"Award season is what movie lovers live for," Hollywood Elsewhere blogger Jeffrey Wells said in an email. "Without award season the market for adult-appealing, review-dependent films would be much less vibrant. Award season, or the celebration of any and all films that aspire to do more than resort to CG-driven comic-book/superhero plots, is the only thing keeping good movies alive."
Strategy PR/Consulting President/Founder Cynthia Swartz, an Oscar campaign veteran, said a key benefit of awards season is that the buzz around a film can double as its marketing campaign.
"Awards seasons give you an opportunity to create a certain kind of noise," Swartz said. "You have to balance that with how crowded the marketplace is and whether you think you'll survive in that marketplace."
Much of that noise is created by distributors who buy ads in the Hollywood trades as well as mainstream publications such as The New York Times and Los Angeles Times (a Tribune Co. newspaper), which also cover these awards races. Awards season is an industry unto itself, though Movie City News editor David Poland noted that over the past several years the studios have been spending less aggressively to chase prizes.
"Their strategy is make money on the movie first and win awards second," Poland said.
It so happens that all nine current Oscar best picture nominees are still in the theaters and were ranked in the North American box office top 25 last weekend, according to figures from the entertainment-industry research company Rentrak. Several of these films added screens and boosted their grosses following the Oscar nominations announcement. "Gravity" and "Captain Phillips" each added 789 locations, "12 Years a Slave" added 647 and "Dallas Buyers Club" added 294; although "American Hustle" actually dropped 425 locations, it had a box-office uptick of 19 percent, Rentrak figures show.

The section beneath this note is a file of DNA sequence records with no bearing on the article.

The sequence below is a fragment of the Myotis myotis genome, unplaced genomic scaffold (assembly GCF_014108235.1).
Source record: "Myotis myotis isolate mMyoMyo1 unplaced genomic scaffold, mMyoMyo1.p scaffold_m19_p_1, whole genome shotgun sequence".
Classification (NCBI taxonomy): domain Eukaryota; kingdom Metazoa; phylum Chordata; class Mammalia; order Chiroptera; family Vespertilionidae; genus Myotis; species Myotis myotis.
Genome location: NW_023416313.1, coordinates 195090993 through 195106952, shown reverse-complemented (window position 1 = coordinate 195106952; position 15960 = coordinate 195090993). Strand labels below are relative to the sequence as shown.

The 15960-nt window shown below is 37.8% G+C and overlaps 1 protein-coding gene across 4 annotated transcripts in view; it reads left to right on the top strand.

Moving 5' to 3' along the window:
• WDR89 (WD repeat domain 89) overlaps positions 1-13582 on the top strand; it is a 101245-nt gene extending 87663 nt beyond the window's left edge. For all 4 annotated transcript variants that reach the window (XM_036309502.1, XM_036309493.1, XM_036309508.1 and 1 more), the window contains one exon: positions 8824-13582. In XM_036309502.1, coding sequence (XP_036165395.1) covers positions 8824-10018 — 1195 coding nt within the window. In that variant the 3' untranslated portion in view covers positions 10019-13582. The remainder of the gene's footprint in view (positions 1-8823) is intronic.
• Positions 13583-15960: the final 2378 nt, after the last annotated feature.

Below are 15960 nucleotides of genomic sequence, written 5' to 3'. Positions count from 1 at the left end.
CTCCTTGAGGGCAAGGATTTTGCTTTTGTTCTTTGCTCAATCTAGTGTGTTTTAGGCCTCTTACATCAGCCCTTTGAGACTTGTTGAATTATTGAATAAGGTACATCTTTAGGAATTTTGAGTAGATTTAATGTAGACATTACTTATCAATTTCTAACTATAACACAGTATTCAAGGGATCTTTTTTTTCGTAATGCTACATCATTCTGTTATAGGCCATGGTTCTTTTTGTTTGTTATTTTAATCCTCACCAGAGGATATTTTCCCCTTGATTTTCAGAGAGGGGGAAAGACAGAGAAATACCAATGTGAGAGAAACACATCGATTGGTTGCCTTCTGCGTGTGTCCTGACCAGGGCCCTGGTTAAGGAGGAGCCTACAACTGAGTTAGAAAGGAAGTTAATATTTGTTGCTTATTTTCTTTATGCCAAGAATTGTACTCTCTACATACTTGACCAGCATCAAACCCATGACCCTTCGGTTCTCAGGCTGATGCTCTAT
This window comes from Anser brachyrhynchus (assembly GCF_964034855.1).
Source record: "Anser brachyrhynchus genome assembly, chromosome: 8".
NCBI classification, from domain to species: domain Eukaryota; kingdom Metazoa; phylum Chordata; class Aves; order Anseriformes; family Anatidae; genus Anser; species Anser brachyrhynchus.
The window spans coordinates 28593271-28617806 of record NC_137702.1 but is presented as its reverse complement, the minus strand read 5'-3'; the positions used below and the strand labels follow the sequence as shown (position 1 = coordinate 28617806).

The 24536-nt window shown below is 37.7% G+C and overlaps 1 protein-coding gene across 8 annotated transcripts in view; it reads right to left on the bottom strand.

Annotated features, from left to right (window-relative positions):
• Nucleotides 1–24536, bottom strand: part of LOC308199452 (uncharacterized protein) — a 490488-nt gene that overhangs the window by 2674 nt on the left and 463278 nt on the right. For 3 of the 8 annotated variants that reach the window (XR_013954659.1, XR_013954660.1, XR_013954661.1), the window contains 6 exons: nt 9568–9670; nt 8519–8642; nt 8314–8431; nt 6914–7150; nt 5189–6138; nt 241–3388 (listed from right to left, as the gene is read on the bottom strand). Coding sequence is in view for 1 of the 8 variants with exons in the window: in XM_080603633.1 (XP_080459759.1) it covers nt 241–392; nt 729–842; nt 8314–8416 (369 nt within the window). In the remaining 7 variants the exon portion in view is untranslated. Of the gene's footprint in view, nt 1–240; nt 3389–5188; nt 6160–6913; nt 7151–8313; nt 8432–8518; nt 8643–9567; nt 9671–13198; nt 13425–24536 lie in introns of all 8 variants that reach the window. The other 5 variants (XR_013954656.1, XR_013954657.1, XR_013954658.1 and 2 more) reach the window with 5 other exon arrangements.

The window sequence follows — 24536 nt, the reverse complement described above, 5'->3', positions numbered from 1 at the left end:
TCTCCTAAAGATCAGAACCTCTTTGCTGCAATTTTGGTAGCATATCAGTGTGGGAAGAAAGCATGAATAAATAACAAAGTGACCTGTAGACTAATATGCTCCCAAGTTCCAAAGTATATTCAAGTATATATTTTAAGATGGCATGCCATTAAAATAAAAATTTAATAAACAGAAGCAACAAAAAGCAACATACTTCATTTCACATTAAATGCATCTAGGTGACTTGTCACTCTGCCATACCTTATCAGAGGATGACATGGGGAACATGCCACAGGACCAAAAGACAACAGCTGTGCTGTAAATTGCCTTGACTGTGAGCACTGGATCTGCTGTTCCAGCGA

A textbook example of a film riding the Oscars wave was the Weinstein Co.-distributed, Russell-directed "Silver Linings Playbook," which had grossed $35.7 million in North America when last year's Oscar nominations were announced and wound up at $132 million.
"New life is being breathed into all of these films because of all of this attention,," Rentrak senior media analyst Paul Dergarabedian said.
It's telling, though, that each of the 2013 best picture nominees came out in October or later, with acclaimed earlier releases getting shut out ("Fruitvale Station," "Blue Is the Warmest Color," "The Spectacular Now," "Frances Ha") or landing a sole screenplay nomination ("Before Midnight").
Northwestern University English associate professor Nick Davis, who teaches film, tweeted last week that despite the recent change increasing the best picture nominees from five, the number of movies represented in the top Oscar categories actually has been on the decline, with a mere 11 movies included in this year's top six categories (picture, director, and lead and supporting actor/actress).
"You actually have to go back to 1981 to find an Oscar race when there were this few films in contention," Davis said over the phone. (Ten films occupied the top categories that year.)
Davis said he would like to see "fewer formal award ceremonies and events that only seem to confirm an existing list of 'contenders' and encourage voters to limit their choices to what's perceived as being nominated everywhere else." He'd also prefer distributors to release their best work throughout the year instead of cramming it into the last three months, thus encouraging snap judgments over opinions that have had time to sink in.
Still, in this otherwise bleak winter season, audiences now are catching up with smart, adult-minded films and debating their relative excellence, with five more weeks to see the Oscar contenders, as well as other films that perhaps deserve to be in the race. That's not a bad way to spend your entertainment dollars and energies, unless you'd rather focus on the box-office triumph and artistry of "Ride Along."